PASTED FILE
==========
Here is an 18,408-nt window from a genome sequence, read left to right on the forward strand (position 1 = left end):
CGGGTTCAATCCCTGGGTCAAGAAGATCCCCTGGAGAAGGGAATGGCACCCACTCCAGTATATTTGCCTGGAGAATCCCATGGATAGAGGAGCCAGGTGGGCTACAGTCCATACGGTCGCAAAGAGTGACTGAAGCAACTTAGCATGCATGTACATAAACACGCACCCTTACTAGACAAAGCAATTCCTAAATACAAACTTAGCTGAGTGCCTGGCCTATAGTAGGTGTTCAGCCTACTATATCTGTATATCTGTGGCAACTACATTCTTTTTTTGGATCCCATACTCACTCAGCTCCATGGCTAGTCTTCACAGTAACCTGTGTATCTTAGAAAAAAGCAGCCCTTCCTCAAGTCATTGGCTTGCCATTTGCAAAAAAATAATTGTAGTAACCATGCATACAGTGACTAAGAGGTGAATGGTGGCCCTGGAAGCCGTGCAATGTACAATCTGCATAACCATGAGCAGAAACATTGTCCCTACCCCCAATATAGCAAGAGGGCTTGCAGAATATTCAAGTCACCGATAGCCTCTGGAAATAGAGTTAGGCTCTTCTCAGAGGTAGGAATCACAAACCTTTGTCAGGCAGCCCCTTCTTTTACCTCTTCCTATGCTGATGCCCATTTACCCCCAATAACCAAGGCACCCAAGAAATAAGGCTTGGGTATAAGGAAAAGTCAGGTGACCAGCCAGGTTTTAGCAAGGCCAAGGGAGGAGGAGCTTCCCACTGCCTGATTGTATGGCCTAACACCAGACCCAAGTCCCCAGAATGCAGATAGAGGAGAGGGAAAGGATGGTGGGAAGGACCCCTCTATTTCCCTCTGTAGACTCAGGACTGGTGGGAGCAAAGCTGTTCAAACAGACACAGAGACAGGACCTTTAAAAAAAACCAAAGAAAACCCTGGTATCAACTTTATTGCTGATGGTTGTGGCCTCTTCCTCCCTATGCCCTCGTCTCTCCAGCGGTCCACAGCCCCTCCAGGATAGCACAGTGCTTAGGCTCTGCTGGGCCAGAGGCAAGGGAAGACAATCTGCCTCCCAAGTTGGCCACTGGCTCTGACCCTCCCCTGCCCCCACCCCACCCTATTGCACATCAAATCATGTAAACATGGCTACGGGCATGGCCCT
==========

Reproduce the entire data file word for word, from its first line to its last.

Here is an 18,408-nt window from a genome sequence, read left to right on the forward strand (position 1 = left end):
CGGGTTCAATCCCTGGGTCAAGAAGATCCCCTGGAGAAGGGAATGGCACCCACTCCAGTATATTTGCCTGGAGAATCCCATGGATAGAGGAGCCAGGTGGGCTACAGTCCATACGGTCGCAAAGAGTGACTGAAGCAACTTAGCATGCATGTACATAAACACGCACCCTTACTAGACAAAGCAATTCCTAAATACAAACTTAGCTGAGTGCCTGGCCTATAGTAGGTGTTCAGCCTACTATATCTGTATATCTGTGGCAACTACATTCTTTTTTTGGATCCCATACTCACTCAGCTCCATGGCTAGTCTTCACAGTAACCTGTGTATCTTAGAAAAAAGCAGCCCTTCCTCAAGTCATTGGCTTGCCATTTGCAAAAAAATAATTGTAGTAACCATGCATACAGTGACTAAGAGGTGAATGGTGGCCCTGGAAGCCGTGCAATGTACAATCTGCATAACCATGAGCAGAAACATTGTCCCTACCCCCAATATAGCAAGAGGGCTTGCAGAATATTCAAGTCACCGATAGCCTCTGGAAATAGAGTTAGGCTCTTCTCAGAGGTAGGAATCACAAACCTTTGTCAGGCAGCCCCTTCTTTTACCTCTTCCTATGCTGATGCCCATTTACCCCCAATAACCAAGGCACCCAAGAAATAAGGCTTGGGTATAAGGAAAAGTCAGGTGACCAGCCAGGTTTTAGCAAGGCCAAGGGAGGAGGAGCTTCCCACTGCCTGATTGTATGGCCTAACACCAGACCCAAGTCCCCAGAATGCAGATAGAGGAGAGGGAAAGGATGGTGGGAAGGACCCCTCTATTTCCCTCTGTAGACTCAGGACTGGTGGGAGCAAAGCTGTTCAAACAGACACAGAGACAGGACCTTTAAAAAAAACCAAAGAAAACCCTGGTATCAACTTTATTGCTGATGGTTGTGGCCTCTTCCTCCCTATGCCCTCGTCTCTCCAGCGGTCCACAGCCCCTCCAGGATAGCACAGTGCTTAGGCTCTGCTGGGCCAGAGGCAAGGGAAGACAATCTGCCTCCCAAGTTGGCCACTGGCTCTGACCCTCCCCTGCCCCCACCCCACCCTATTGCACATCAAATCATGTAAACATGGCTACGGGCATGGCCCT